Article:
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PraesulPresul1
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Posted: 4/15/2011 11:21:32 AM EST
One has detachable rails on the bottom the other doesn't. Why is S&W making both of these models when they are essentially the same. I guess the M&P gets the M&P treatment (charge holes, etc).

Am I missing something?

Anybody bought either? I would interested in how you came to the decision on which one.
short747
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Posted: 4/16/2011 11:10:03 PM EST
I have the R8 and it is by far the best handgun/revolver I have ever owned. I can hit clays at 25-40 yards easily, which says a lot because I'm not known for my accuracy. I can even do it in DA.
I put a TLR-1 on it and it complements it well and hasn't failed yet and so far I have put 400-500 rounds through it, all .357 loads. The recoil is very manageable and I can shoot it for 2-3 hours and not feel worn out. My other revolver (M&P 340) with .357 loads isn't as nice, 10 rounds and I'm pretty much done.
Trigger pull is lighter and smoother than my 340. I had an LCR and the trigger on it was better, but it was DA only. It is front heavy but I think the extra weight out front with the light helps.
It's a unique gun and well worth it if you're going to invest in something like it. You'll have a hard time finding a holster out there that accepts a light mounted as well, which is why I'm going to do my own.
Hope this helps you a little.
Ryan
PraesulPresul1
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Posted: 4/26/2011 10:35:38 AM EST
Thanks for the info.

Still curious why both models exist.
R71
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Posted: 4/26/2011 3:19:48 PM EST
[Last Edit: 4/26/2011 3:21:17 PM EST by R71]
I think the R-8 was geared primarily towards the Police market, the idea was that an entry team shield man would have a gun that would not malfunction due to a slide on an auto hitting the shield. I think S&W(and this is just a guess) figured that a civillain would like a rail but not attached all the time hence the removable bottom rail. I have a TRR8 and it is one of my favorite handguns as well, I even carry it CCW once in awhile. I lucked out finding my barely used one last summer and as much as I like it I would have had a hard time coughing up the retail price.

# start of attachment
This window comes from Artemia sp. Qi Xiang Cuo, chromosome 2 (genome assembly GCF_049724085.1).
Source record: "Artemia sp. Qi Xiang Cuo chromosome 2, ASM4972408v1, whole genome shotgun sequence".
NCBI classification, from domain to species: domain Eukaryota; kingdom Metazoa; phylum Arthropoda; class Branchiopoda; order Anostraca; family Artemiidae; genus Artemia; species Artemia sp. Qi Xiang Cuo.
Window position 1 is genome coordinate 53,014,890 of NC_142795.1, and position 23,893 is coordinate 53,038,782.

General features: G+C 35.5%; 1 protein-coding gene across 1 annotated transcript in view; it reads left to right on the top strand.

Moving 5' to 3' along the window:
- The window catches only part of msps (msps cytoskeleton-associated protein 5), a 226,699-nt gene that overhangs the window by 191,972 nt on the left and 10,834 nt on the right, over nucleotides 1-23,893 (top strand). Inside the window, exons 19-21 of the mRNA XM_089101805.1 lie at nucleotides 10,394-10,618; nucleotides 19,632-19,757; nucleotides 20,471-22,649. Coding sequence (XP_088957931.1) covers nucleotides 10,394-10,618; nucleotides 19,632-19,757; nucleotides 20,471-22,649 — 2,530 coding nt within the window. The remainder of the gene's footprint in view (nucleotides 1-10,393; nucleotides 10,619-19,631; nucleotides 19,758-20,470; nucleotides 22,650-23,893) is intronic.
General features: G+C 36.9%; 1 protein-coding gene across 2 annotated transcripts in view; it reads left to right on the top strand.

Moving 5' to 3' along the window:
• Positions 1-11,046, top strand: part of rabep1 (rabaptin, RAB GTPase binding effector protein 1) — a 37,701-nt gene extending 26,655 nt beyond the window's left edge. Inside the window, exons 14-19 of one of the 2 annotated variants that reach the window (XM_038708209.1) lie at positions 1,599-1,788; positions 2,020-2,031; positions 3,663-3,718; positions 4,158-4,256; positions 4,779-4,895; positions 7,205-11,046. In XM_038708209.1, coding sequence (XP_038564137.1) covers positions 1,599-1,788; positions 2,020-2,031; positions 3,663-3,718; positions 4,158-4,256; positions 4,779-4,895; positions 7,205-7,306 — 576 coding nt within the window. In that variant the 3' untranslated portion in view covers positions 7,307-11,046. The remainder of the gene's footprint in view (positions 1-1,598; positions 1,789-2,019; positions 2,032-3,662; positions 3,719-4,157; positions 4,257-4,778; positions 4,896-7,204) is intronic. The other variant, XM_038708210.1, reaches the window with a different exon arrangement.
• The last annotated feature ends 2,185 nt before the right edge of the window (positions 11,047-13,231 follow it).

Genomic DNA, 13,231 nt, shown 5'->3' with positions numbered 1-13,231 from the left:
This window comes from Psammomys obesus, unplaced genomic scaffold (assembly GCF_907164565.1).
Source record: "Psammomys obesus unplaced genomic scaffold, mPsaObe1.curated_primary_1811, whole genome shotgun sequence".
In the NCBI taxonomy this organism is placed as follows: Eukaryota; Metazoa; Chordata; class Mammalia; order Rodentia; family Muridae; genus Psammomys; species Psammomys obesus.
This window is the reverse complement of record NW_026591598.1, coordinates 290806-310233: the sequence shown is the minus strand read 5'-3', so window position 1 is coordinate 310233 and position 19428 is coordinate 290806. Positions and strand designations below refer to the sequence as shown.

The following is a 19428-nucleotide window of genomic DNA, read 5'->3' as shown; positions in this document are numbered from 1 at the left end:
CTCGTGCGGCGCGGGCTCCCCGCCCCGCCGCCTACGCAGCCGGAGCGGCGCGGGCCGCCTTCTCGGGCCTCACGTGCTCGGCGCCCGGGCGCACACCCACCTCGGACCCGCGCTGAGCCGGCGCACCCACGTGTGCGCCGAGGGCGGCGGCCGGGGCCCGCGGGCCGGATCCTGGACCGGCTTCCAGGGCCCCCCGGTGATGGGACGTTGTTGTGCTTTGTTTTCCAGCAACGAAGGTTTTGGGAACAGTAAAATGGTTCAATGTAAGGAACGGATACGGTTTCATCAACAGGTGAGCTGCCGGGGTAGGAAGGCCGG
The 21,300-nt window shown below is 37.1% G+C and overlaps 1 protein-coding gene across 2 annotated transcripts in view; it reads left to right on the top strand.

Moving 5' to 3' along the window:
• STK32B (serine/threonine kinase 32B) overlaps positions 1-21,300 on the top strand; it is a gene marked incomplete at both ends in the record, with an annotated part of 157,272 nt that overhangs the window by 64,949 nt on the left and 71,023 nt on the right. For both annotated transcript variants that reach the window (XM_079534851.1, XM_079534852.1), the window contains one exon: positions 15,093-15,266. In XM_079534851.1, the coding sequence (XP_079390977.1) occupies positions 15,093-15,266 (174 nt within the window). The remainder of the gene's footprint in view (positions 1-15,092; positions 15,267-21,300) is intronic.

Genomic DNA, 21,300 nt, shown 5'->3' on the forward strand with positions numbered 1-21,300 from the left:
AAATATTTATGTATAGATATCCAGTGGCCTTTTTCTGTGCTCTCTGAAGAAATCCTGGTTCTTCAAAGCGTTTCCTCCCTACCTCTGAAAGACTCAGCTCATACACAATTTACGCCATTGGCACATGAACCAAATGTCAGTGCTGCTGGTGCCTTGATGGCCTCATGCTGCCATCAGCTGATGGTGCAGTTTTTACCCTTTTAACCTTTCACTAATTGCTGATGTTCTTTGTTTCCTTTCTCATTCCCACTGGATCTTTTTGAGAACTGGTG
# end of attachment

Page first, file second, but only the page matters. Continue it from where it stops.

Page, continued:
Dan
PraesulPresul1
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Posted: 5/16/2011 10:44:09 AM EST
Originally Posted By R71:
I think the R-8 was geared primarily towards the Police market, the idea was that an entry team shield man would have a gun that would not malfunction due to a slide on an auto hitting the shield. I think S&W(and this is just a guess) figured that a civillain would like a rail but not attached all the time hence the removable bottom rail. I have a TRR8 and it is one of my favorite handguns as well, I even carry it CCW once in awhile. I lucked out finding my barely used one last summer and as much as I like it I would have had a hard time coughing up the retail price.


Dan


Thanks for the info. I like your hypothesis as yes I heard/read the same thing. Geared toward the shield man as short armed guy might cause a FTF by boucing the slide off the shield.
PalmettoSharpshooter
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Posted: 5/17/2011 4:02:43 AM EST
I've wondered about this myself. I've also been curious as to why those chose the five-inch length over a four-inch.
R71
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Posted: 5/18/2011 1:55:46 PM EST
Cause 5" is Perfect! one of my friends had a pre-model 27 with a 5" inch barrel and that thing was Sweet. I would guess that the 5" lets them get just enough rail length to make it useful. My TRR8 is one of my favorite guns.